You're ready to use it on the go at school! If you like, you can simply carry it in a pocket, or affix it to your backpack or a jacket with a magnetic pin. Or, you can move on to the next section and build a sweet mounting panel for your Circuit Playground Class Scheduler.

Build the Mounting Panel

Layers

The Circuit Playground will be sandwiched between layers of acrylic which overlap the board edge on top an bottom, leaving most of the board clear for interaction with the buttons and NeoPixel, and allowing access to the JST connector for plugging in the battery.

Since the USB port isn't available when the board is encased in the mounting panel, you'll need to be sure you're happy with the program before assembling the case.

Using the CPClassScheduler_CAD files linked below, cut the five layers of acrylic on a laser cutter (or send the job out to service such as Ponoko), including the etching pass on the top layer.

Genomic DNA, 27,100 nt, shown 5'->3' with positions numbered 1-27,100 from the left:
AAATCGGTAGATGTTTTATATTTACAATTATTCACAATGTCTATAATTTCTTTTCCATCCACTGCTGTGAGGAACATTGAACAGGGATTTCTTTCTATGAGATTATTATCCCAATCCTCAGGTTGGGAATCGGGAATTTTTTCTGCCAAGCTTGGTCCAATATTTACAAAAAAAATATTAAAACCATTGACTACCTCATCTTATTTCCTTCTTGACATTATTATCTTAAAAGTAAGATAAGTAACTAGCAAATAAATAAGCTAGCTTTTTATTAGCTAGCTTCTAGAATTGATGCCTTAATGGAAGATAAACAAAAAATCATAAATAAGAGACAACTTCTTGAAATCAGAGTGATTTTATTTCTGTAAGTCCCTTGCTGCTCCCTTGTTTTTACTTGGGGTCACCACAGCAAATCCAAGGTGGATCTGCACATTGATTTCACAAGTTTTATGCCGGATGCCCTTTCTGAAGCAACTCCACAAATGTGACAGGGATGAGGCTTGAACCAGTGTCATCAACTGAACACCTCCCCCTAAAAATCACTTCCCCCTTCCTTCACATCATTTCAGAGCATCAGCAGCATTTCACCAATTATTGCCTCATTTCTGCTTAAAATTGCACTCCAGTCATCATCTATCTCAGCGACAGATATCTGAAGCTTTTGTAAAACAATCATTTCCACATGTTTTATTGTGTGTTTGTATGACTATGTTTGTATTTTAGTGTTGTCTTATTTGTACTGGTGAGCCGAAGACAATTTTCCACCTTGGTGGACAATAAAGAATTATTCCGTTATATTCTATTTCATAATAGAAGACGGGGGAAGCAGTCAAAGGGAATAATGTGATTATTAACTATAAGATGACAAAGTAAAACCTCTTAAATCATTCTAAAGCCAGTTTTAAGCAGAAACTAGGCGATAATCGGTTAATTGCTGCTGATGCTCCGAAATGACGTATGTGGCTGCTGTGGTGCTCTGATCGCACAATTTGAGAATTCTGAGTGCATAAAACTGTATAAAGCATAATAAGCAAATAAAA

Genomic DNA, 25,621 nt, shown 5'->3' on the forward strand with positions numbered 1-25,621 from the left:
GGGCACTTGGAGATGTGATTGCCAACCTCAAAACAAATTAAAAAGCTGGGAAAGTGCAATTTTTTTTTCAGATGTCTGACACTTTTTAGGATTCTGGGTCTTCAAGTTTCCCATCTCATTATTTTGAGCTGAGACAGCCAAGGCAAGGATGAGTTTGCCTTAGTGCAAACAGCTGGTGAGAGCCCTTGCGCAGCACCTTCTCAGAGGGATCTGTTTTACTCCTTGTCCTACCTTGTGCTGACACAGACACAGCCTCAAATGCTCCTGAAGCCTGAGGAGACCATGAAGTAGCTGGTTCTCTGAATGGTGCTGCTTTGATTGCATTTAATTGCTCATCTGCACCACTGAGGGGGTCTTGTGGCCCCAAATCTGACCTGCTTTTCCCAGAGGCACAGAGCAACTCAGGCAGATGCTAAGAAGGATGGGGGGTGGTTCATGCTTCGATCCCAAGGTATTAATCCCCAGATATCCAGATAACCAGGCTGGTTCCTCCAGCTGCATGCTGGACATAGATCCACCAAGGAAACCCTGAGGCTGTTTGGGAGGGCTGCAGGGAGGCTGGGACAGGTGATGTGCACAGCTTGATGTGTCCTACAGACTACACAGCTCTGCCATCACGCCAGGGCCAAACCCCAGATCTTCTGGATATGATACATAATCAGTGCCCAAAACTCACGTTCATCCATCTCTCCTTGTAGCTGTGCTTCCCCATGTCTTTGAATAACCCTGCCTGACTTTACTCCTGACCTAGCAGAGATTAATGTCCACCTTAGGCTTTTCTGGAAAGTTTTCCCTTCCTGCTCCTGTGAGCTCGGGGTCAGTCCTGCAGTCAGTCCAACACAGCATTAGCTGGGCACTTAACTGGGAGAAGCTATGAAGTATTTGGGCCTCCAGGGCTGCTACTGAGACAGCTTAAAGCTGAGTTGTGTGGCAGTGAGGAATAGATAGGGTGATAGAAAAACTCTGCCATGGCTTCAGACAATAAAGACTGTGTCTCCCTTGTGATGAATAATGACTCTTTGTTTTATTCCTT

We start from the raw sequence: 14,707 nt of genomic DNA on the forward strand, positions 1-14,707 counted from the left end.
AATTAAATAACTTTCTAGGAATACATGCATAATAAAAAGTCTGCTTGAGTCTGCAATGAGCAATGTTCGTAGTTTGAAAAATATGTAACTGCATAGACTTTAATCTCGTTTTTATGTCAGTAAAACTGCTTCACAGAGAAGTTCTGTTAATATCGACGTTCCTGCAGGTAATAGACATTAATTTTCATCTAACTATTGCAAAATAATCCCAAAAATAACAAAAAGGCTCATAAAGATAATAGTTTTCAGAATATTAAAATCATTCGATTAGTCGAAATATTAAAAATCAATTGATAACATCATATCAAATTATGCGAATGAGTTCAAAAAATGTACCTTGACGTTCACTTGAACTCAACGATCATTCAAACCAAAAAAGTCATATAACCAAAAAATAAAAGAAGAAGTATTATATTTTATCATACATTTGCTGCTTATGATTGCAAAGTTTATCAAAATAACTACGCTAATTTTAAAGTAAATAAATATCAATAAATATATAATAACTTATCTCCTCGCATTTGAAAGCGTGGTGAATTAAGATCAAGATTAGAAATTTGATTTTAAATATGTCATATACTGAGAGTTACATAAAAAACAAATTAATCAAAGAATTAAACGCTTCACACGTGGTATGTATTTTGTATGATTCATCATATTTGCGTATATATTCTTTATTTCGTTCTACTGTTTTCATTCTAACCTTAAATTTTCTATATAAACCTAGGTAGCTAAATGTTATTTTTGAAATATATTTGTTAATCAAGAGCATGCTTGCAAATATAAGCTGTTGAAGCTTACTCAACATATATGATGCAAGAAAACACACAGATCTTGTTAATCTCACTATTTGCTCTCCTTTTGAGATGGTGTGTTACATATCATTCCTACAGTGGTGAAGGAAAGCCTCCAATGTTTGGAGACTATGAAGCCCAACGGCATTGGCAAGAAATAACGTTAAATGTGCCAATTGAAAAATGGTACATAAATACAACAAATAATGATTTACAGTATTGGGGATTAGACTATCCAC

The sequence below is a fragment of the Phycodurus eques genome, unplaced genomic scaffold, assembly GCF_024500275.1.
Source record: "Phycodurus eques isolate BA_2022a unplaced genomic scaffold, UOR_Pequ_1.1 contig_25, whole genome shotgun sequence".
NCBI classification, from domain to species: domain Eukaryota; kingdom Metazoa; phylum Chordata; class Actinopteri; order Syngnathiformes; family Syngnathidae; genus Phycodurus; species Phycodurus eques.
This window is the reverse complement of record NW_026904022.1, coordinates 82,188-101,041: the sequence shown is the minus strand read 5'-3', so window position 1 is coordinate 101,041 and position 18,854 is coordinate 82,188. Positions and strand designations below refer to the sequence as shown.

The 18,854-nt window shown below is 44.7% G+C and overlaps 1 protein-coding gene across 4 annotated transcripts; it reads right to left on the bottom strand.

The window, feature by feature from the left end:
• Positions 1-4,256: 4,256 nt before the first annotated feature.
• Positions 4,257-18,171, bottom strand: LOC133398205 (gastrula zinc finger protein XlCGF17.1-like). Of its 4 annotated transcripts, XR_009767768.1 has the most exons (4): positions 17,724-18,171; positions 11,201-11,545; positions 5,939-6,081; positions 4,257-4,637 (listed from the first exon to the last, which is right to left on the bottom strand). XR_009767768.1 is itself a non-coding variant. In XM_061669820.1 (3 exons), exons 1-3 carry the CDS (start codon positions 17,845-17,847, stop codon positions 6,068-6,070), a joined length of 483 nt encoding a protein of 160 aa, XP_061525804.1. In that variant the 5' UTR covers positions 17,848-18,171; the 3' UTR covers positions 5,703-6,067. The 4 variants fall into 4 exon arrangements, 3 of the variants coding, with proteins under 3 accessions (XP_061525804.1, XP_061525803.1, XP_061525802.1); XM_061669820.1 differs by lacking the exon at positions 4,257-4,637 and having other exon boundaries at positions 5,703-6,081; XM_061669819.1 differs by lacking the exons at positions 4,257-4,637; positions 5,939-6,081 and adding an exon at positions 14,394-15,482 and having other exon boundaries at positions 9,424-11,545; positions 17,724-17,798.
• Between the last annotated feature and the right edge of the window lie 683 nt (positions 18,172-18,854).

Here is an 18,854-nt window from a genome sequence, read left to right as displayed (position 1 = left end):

If you don't have access to a laser cutter you can send the job out to a service such as Ponoko, or print out templates and cut the acrylic on a CNC mill, band saw, jig saw, or coping saw. Or, you can skip the acrylic and cut the mounting panel from heavy cardstock or thin cardboard.

Paint it

To color code the class subjects, use a small brush or cotton swab to dab a bit of the correspondingly colored acrylic paint onto the circle to the left of each subject name. For example, a blue dot next to "Italian" if you're studying Italian. Bellissimo!

Assembly